My wife and I are trying to find out what is the minimum amount of time a green card holder must spend in the USA. She has been a green card holder for over 15 years.
We maintain a home there, pay taxes, 20 years now. Have a car, pay exorbitant health insurance. We are out of the country for 6 months or more a year although never consecutively. Generally we are never out of the country for more than 3 months, 4 max.
She has received a bit of static from officials recently when entering the US and is worried she may be denied entry one of these days.
Is there a minimum amount of time that she/we must stay in the USA to remain legal?
I believe the core question you are asking is "can your wife lose your green card privileges?" The answer is, unfortunately, possibly yes.
Your wife's green card was issued to allow her to live and work in the United States. The government's position is that a green card is not to be used as an enhanced tourist visa. It is not uncommon for green card holders to return to their county (or other countries) for a visit, staying longer than planned—and end up losing their green card privileges.
Typically a green card holder who has been abroad for more than a year may face questioning by an immigration officer when returning to the U.S. The answers to those questions may lead to immigration removal proceedings on the grounds of having abandoned their permanent residence status.
It is important to remember that as a permanent resident, you must actually intend to live and work in the U.S. Knowing this it is important not to remain outside the U.S. for extended periods of time and risking the government’s concluding your intending to abandoning you lawful permanent residence status.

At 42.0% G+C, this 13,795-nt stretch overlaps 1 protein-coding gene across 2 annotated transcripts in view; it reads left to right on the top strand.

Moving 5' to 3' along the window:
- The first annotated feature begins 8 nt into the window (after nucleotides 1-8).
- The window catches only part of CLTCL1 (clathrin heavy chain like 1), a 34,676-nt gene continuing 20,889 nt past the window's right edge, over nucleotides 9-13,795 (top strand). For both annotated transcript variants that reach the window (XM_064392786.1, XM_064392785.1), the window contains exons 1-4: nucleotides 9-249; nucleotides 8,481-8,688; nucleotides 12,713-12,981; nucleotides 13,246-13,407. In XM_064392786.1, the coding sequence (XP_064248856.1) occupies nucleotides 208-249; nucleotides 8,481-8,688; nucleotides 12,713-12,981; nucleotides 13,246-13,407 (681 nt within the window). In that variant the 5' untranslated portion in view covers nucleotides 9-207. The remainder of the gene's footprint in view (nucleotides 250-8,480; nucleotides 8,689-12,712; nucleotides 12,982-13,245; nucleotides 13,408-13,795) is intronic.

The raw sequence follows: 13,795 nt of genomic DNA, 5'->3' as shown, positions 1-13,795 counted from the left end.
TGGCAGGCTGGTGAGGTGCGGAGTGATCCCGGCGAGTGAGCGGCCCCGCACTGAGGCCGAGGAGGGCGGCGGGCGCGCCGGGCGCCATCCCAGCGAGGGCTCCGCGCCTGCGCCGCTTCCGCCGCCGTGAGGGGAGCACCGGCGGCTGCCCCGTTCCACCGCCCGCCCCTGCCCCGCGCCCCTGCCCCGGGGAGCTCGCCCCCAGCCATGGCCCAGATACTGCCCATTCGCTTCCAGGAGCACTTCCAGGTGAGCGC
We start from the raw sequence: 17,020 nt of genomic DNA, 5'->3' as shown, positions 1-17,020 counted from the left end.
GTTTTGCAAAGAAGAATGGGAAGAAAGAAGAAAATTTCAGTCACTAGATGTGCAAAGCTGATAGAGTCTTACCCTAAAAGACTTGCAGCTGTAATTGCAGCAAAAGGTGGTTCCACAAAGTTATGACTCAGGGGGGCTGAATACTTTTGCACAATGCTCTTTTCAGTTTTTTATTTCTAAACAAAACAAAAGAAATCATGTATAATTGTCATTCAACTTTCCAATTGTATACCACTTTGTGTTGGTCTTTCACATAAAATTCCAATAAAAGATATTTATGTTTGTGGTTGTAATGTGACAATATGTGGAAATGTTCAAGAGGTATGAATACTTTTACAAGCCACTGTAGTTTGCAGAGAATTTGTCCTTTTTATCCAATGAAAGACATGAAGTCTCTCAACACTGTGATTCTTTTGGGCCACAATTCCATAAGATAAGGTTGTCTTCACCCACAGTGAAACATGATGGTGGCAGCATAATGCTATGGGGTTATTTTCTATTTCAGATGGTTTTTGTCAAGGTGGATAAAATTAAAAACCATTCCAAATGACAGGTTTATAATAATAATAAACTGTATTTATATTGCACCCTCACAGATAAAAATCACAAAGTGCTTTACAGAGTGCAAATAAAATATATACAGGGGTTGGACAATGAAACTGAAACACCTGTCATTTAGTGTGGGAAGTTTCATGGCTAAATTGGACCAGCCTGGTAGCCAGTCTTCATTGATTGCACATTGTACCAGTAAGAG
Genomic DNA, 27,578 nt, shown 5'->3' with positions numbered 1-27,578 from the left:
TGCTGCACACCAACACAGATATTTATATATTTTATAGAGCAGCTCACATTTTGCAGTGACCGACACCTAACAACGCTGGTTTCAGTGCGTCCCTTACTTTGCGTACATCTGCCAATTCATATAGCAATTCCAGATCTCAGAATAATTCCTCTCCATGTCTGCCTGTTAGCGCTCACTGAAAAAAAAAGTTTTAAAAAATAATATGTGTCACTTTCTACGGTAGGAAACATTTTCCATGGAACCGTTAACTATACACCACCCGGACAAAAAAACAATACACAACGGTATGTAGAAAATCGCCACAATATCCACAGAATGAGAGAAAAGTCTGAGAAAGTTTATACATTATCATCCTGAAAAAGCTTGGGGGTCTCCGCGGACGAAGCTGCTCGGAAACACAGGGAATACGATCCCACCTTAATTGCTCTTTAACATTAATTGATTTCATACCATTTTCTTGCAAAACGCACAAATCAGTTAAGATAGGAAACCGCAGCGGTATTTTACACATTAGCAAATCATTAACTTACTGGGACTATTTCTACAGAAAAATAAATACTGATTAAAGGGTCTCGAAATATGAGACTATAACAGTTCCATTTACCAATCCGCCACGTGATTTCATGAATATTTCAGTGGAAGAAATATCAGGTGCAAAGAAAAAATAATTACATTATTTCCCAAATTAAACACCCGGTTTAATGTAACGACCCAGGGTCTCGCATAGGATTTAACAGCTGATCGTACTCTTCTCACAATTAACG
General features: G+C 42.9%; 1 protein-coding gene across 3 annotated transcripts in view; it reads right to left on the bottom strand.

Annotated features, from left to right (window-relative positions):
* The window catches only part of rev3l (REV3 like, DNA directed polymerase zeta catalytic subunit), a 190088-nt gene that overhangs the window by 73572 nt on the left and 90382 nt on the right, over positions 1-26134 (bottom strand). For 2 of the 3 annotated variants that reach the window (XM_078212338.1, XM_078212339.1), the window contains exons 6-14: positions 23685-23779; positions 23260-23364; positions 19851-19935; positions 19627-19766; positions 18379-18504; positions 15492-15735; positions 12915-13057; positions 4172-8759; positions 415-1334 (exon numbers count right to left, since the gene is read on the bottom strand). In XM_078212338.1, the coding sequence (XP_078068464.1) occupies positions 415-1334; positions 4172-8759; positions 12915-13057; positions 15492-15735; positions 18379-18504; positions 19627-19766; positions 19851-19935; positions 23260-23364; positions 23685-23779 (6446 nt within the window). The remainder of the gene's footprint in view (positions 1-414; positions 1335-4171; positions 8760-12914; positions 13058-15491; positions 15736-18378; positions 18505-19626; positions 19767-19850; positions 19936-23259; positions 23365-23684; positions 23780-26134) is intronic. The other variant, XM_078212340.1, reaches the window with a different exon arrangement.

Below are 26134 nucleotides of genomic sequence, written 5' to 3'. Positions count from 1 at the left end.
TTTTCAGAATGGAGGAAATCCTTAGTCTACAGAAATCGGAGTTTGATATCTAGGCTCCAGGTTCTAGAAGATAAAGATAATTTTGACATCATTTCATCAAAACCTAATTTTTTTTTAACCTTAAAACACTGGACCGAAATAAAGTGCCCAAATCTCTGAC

How Long an Absence is Too Long?
Unfortunately there is no clear cut answer. Many people believe staying outside the country for one year will trigger issues of abandonment of their green card, but this is not actually true. The law does not in fact specify a particular period of absence. While it is true that the one year rule is a good benchmark, it is important to understand that one’s absence from the U.S. for less than one year may lead to a finding of abandonment while another's absence of more than one year may not.
The reason for this is that the law actually looks to one’s intent rather than a specific period of absence. That said, an absence of one year or more would certainly be a factor in considering whether or not a green card holder had the intent to abandon his or her permanent residence status. The key to avoiding or prevailing on the abandonment issues then turns to establishing that the absence was for a temporary visit only and that there was no intent to abandon lawful permanent residence status. The actual time spent abroad is but one factor, albeit an important one, in determining one’s intent.
Factors in Determining Abandonment of One’s Green Card
In avoiding and/or defending a charge of abandonment of green card privileges, it then becomes important to know some factors the government will consider in determining one’s intention:
Temporary Purpose of Trip Abroad
Family Ties in the U.S.
Maintaining a Home in the U.S
Financial Ties in the U.S. (.e.g., bank account, real property)
You wife may wish to become a US citizen if and when she is eligible to help avoid these problems. You may also be interested in the following:
Best of luck,
Peter J. Loughlin, Esq.
Goldman & Loughlin, PLLC
4100 Corporate Sq., Suite 163
Naples, FL 34104
Representing Clients in All 50 States
239-643-5529 - Free Consulation
Note: The above answer is provided for informational use only and should not be construed as legal advice or legal opinion. One should not act or refrain to act solely based on the information provided. No attorney client relationship is created unless a retainer is signed by the attorney and the client.
Why doesn't she apply for her citizenship? If she becomes a US citizen she will not be required to justfiy trips outside of the US or be subject to any time limitations. The limitations on GC holders involve both aggregate periods of time and single stays. Generally, stays outside of the US for less than 6 months should not impact the GC status.